Week 2 Challenge from Dave Cormier‘s course, “Rhizomatic Learning — The community is the curriculum.”
Explore a model of enforced independence. How do we create a learning environment where people must be responsible? How do we assure ourselves that learners will self-assess and self-remediate?
I’ve had a smiley smirk on my face since reading week 2’s challenge and listening to Dave’s intro for week 2. I wish I had thought of the idea of enforced independence when writing my thesis about my experiences and my students’ experiences with independent learning within the confines of required credits for high school. I live the week 2 challenge questions pretty much every day.
Currently in year four of an evolving (rhizoming?) learning environment, I ask students to pursue a learning interest for which I will find an appropriate credit. I discovered and embraced the idea of the rhizome in year one, and continue to live it. Student curiousity and interest rather than a course or a set curriculum, lead the learning. For example, one student began pursuing an interest in veterinary medicine and ended up transposing music to create a four-part a capella arrangement.
I have students studying Norwegian, Python programming, C++programming, criminal psychology, “beats,” 3D modelling, Android apps and more. All of which I have little or no knowledge. The students must be independent (and interdependent–thanks to ???’s rhizo blog response). The situation itself enforces that the students take responsibility for their learning. If they are really interested, they will pursue their interests. They learn without being “taught.” I enforce independence, because I cannot directly “teach” them. I can direct them to resources and help them to question and plan and organize and assess, but they must gain the knowledge and understanding through their own efforts.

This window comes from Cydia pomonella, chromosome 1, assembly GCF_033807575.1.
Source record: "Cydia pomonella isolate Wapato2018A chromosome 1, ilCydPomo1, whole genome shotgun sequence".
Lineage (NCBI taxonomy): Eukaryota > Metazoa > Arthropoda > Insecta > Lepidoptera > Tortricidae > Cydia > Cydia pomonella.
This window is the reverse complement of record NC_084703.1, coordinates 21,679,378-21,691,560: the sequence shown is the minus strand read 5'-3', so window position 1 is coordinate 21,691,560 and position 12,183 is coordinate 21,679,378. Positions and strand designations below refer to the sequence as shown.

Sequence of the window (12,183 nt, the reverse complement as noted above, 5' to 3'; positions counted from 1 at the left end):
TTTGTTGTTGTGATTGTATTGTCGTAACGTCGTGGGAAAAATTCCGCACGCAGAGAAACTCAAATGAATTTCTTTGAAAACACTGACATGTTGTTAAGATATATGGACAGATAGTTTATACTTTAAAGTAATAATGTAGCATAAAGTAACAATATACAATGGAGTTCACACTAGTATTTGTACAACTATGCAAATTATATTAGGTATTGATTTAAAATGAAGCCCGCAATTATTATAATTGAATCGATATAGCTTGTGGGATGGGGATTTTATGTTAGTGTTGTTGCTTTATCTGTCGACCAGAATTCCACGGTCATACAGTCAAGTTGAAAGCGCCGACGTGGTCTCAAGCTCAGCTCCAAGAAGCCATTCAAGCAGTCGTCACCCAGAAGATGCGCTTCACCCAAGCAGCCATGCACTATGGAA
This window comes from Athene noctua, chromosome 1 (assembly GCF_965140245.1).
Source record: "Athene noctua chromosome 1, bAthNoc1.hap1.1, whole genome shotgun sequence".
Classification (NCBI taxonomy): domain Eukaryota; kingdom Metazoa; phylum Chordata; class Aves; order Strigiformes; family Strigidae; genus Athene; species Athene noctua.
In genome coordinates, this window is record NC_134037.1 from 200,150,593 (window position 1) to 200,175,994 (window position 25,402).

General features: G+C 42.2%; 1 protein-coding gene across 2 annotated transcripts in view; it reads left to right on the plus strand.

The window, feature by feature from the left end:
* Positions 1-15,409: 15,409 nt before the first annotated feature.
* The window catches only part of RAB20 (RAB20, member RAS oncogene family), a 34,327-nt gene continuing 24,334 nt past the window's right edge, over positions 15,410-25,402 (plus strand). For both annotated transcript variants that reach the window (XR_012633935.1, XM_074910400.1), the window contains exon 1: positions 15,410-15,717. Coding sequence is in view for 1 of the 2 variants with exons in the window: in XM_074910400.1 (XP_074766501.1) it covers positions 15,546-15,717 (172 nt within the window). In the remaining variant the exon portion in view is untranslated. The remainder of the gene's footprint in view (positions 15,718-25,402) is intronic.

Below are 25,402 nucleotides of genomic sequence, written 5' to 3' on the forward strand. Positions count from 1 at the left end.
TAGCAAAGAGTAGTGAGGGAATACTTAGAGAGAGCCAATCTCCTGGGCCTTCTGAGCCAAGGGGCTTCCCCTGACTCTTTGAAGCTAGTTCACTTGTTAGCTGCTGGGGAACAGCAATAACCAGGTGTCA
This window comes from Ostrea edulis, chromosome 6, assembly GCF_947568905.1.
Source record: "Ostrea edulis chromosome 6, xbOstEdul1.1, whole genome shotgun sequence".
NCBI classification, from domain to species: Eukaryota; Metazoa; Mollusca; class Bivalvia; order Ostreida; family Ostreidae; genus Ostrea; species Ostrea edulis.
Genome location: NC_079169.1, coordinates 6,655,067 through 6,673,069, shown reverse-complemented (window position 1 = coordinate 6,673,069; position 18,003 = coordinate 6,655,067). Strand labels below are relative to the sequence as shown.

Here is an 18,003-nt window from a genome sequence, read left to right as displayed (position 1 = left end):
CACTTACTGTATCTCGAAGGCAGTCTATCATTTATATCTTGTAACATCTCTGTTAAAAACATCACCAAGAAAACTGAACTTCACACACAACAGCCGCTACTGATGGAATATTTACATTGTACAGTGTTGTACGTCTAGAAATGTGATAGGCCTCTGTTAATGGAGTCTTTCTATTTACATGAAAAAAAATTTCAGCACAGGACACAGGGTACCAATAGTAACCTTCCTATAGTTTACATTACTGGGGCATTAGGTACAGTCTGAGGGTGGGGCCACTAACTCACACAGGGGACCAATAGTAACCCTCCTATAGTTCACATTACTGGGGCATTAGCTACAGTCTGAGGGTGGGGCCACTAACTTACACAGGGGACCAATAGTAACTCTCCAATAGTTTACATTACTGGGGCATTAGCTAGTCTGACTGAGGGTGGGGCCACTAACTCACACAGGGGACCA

Ensuring that the learners self-assess and self-remediate is weaker than I’d like. Students share their weekly learning achievements on Fridays with the larger group. This doesn’t have the depth that I’d like, so I’m thankful for the example Dave Cormier’s course outline, which provides some structure for responsibility while maintaining the independence for learners.
Next week, I’m mapping out a new plan for second semester. This course is very timely in helping me to imagine other possibilities. Many thanks to participants for sharing for their ideas.